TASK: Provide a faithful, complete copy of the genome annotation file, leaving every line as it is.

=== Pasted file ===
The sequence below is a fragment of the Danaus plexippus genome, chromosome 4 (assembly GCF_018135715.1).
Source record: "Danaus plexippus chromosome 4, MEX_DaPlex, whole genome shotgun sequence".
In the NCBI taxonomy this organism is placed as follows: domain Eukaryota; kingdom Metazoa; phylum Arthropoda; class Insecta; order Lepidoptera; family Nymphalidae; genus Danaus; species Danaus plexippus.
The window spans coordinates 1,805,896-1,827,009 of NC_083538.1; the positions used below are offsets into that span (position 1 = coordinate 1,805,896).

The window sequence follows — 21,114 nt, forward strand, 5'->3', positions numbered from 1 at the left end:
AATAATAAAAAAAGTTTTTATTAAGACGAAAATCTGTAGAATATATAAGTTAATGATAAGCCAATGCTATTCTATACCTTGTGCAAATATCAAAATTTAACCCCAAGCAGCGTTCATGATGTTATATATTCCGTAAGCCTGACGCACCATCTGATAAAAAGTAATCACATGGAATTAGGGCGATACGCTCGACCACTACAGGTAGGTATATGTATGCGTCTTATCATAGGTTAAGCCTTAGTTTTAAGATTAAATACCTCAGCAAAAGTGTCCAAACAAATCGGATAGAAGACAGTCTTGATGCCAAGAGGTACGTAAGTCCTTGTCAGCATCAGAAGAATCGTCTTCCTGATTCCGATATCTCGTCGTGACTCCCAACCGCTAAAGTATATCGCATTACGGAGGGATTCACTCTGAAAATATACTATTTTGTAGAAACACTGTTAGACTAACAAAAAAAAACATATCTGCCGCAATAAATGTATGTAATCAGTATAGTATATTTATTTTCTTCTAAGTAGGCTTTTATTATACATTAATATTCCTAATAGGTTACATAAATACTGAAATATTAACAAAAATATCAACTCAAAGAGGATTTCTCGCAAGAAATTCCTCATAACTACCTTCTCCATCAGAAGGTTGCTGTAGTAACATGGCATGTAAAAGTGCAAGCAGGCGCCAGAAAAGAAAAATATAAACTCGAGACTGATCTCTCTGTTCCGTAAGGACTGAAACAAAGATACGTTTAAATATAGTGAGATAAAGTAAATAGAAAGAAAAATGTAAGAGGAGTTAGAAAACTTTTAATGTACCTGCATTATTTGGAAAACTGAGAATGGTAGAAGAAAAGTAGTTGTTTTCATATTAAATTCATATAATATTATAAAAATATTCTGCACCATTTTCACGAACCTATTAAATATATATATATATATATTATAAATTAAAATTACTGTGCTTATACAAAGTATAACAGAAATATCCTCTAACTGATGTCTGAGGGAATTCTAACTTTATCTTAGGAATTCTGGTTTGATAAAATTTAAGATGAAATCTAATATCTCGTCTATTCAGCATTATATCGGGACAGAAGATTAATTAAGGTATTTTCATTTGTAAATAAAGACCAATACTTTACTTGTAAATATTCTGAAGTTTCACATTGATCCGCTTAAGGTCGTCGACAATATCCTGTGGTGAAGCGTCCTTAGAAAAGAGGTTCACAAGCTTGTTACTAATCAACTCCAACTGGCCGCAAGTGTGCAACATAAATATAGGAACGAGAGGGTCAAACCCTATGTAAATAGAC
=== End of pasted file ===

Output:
The sequence below is a fragment of the Danaus plexippus genome, chromosome 4 (assembly GCF_018135715.1).
Source record: "Danaus plexippus chromosome 4, MEX_DaPlex, whole genome shotgun sequence".
In the NCBI taxonomy this organism is placed as follows: domain Eukaryota; kingdom Metazoa; phylum Arthropoda; class Insecta; order Lepidoptera; family Nymphalidae; genus Danaus; species Danaus plexippus.
The window spans coordinates 1,805,896-1,827,009 of NC_083538.1; the positions used below are offsets into that span (position 1 = coordinate 1,805,896).

The window sequence follows — 21,114 nt, forward strand, 5'->3', positions numbered from 1 at the left end:
AATAATAAAAAAAGTTTTTATTAAGACGAAAATCTGTAGAATATATAAGTTAATGATAAGCCAATGCTATTCTATACCTTGTGCAAATATCAAAATTTAACCCCAAGCAGCGTTCATGATGTTATATATTCCGTAAGCCTGACGCACCATCTGATAAAAAGTAATCACATGGAATTAGGGCGATACGCTCGACCACTACAGGTAGGTATATGTATGCGTCTTATCATAGGTTAAGCCTTAGTTTTAAGATTAAATACCTCAGCAAAAGTGTCCAAACAAATCGGATAGAAGACAGTCTTGATGCCAAGAGGTACGTAAGTCCTTGTCAGCATCAGAAGAATCGTCTTCCTGATTCCGATATCTCGTCGTGACTCCCAACCGCTAAAGTATATCGCATTACGGAGGGATTCACTCTGAAAATATACTATTTTGTAGAAACACTGTTAGACTAACAAAAAAAAACATATCTGCCGCAATAAATGTATGTAATCAGTATAGTATATTTATTTTCTTCTAAGTAGGCTTTTATTATACATTAATATTCCTAATAGGTTACATAAATACTGAAATATTAACAAAAATATCAACTCAAAGAGGATTTCTCGCAAGAAATTCCTCATAACTACCTTCTCCATCAGAAGGTTGCTGTAGTAACATGGCATGTAAAAGTGCAAGCAGGCGCCAGAAAAGAAAAATATAAACTCGAGACTGATCTCTCTGTTCCGTAAGGACTGAAACAAAGATACGTTTAAATATAGTGAGATAAAGTAAATAGAAAGAAAAATGTAAGAGGAGTTAGAAAACTTTTAATGTACCTGCATTATTTGGAAAACTGAGAATGGTAGAAGAAAAGTAGTTGTTTTCATATTAAATTCATATAATATTATAAAAATATTCTGCACCATTTTCACGAACCTATTAAATATATATATATATATATTATAAATTAAAATTACTGTGCTTATACAAAGTATAACAGAAATATCCTCTAACTGATGTCTGAGGGAATTCTAACTTTATCTTAGGAATTCTGGTTTGATAAAATTTAAGATGAAATCTAATATCTCGTCTATTCAGCATTATATCGGGACAGAAGATTAATTAAGGTATTTTCATTTGTAAATAAAGACCAATACTTTACTTGTAAATATTCTGAAGTTTCACATTGATCCGCTTAAGGTCGTCGACAATATCCTGTGGTGAAGCGTCCTTAGAAAAGAGGTTCACAAGCTTGTTACTAATCAACTCCAACTGGCCGCAAGTGTGCAACATAAATATAGGAACGAGAGGGTCAAACCCTATGTAAATAGAC